school story

School Branding: It Takes a Team

When you are working to brand yourself as an educator and share your story online, you rely on yourself to share the information. You can’t rely on others to share it for you, and how much you share depends entirely on you. Sometimes, you may go a month or more without sharing anything because life happened. It can happen to anyone. However, school branding is a different beast.

Schools often put one person in charge of social media postings, and hope for the best. One person sometimes has to gather images, check media releases, and share stories. They are responsible for checking feedback, comments, and messages sent via social media. Often, they must report anything out of place to administration. This person often has other roles to play in the school, and so social media may fall by the wayside. This leaves schools unable to share many stories, or they are more likely to share simple things, such as announcements and lunch menus.

School branding should not fall solely on one person’s shoulders. School is a community, and it takes many kinds of people to help it function well. School branding should become part of the community effort, even if it’s a small community group alone at first. Having more than one person work to gather stories, to check releases, and to monitor social media pages distributes the tasks among multiple folks, each with a common goal in mind: share the good with the community.

In my district, it is a slow process. I am working to change it, but it definitely takes time. One of my schools, however, is trying a new approach, and this could very well change the frequency with which we share our school’s stories on our Facebook page. Only time will tell, and I will definitely be observing to gather feedback.

Fluvanna Middle School has periods of infrequent sharing on their Facebook page. Administrator Rebecca Smith has taken a different approach. As she completes observations of teachers in the classroom, she snaps pictures of the activity occurring. These images are passed onto myself. I do not know all 800+ students in the school, so I have teamed up with librarian Kate McDaniel to identify students with media release. We tag team together and delete any photographs where a student may not have permission to be photographed. Next, I email the teacher for a description of the activity that was occurring at the time. I usually need just 2-3 sentences to work with- enough to describe the learning taking place. Once I have the description, I schedule the post for Facebook and use our #flucostories hashtag.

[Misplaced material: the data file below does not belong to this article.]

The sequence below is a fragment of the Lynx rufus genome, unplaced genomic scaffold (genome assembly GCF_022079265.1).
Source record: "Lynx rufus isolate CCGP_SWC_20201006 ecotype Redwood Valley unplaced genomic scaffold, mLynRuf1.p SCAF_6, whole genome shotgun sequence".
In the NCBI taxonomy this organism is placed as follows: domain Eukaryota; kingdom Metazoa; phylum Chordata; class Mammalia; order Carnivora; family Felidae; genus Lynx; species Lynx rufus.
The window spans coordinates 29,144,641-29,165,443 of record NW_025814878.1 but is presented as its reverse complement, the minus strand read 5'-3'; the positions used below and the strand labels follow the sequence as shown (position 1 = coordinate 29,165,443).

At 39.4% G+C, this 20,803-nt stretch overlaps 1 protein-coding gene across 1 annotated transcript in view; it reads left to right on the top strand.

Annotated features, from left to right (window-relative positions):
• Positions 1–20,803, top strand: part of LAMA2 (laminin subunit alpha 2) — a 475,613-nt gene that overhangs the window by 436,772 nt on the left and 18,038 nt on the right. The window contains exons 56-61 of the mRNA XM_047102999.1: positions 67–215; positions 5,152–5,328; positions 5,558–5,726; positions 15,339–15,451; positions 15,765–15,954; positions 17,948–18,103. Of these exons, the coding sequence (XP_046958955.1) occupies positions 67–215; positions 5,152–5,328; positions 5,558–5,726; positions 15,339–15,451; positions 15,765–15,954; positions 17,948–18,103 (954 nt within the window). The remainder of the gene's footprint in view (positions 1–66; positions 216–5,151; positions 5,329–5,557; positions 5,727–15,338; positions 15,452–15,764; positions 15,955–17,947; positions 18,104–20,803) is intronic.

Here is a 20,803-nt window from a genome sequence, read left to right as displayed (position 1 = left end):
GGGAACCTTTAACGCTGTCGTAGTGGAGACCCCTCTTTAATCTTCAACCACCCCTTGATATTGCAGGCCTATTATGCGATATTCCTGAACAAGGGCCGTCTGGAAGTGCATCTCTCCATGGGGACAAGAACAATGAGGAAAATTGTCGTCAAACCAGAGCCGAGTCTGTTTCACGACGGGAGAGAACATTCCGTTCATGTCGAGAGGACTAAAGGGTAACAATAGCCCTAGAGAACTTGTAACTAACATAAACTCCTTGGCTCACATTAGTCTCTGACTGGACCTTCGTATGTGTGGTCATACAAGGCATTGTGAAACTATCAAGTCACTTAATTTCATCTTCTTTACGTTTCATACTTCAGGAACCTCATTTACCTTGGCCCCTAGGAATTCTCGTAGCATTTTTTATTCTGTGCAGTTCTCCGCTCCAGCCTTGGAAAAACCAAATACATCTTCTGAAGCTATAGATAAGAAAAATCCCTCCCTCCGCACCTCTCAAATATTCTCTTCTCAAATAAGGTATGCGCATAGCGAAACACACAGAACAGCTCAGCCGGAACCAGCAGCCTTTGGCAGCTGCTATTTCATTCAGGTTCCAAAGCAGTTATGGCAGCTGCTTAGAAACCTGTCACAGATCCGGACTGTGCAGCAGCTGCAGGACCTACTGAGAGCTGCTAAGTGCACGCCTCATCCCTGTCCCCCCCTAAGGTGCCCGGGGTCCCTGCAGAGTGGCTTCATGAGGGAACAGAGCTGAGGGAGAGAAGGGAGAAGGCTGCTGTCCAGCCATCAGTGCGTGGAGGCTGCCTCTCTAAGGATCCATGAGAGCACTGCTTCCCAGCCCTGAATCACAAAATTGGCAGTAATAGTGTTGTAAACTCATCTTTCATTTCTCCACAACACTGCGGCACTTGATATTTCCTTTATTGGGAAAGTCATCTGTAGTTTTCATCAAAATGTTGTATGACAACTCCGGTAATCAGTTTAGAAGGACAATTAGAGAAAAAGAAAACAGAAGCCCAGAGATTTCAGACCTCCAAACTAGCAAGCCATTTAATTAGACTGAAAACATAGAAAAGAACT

As you can see, this involves the work of multiple people, and helps to create a more frequent story of Fluvanna Middle School. The task of sharing stories on social media does not fall to only one person, nor should it. Based on what we’ve seen so far, we are hoping to continue to use this method to gather many classroom stories for our families to view. In the past, our families have expressed the desire to see a variety of stories from more than just the academic classes, and that’s what we’re working toward delivering.

If your school relies solely on just one person to run their social media, it may be time to rethink the strategy. Communities rely on the people within to help them grow and flourish. If your school wants to have their school story prosper and be spread, then reach out and find ways to bring more folks on board. You just might develop an even better school story than before!

Reflections on VSTE 2017

Another VSTE has come and gone, and it was fantastic! This was my 2nd year attending, and it was even better than last year because I had some wonderful connections and people to meet up with. Big shoutout goes to my tech buddy Heidi Trude (@htrude07). She and I love tech conferences, meeting speakers, and bouncing new ideas.

I arrived bright and early on Sunday morning and got checked in. My big task for the day was my Minecraft presentation. I was scheduled to go right at the start, which was fine by me. I was able to get it over with and then focus on other things with the conference.

I had a full room of 30, and I set up my session to play some Minecraft themed music from my YouTube playlist. I also dressed up in my Steve outfit, which many people got a kick out of. My topic was on empowering students through architecture and design. I focused on how this topic empowers first, and then dove into each of my workshops- middle school, rising 1st/2nd grade, and my Cityscapers club. From there I also talked about empowering preschool kids, using my buddy Reed as an example. I got a lot of good questions, and shared all of my workshop resources with folks, which they really appreciated.

The rest of the conference was a whirlwind of fun and learning. Here are some of my favorite key takeaways:

  • Virtual courses and professional development: I listened to a presentation from a district on how they were offering virtual courses for professional development. This allowed them to be flexible for their teachers, and to offer many chances for teachers to find ways to use the tools in the classroom. I want to design a course for next year, and I’m thinking it may be on Google for beginning teachers or something like that. I just need to research and toy with my idea more.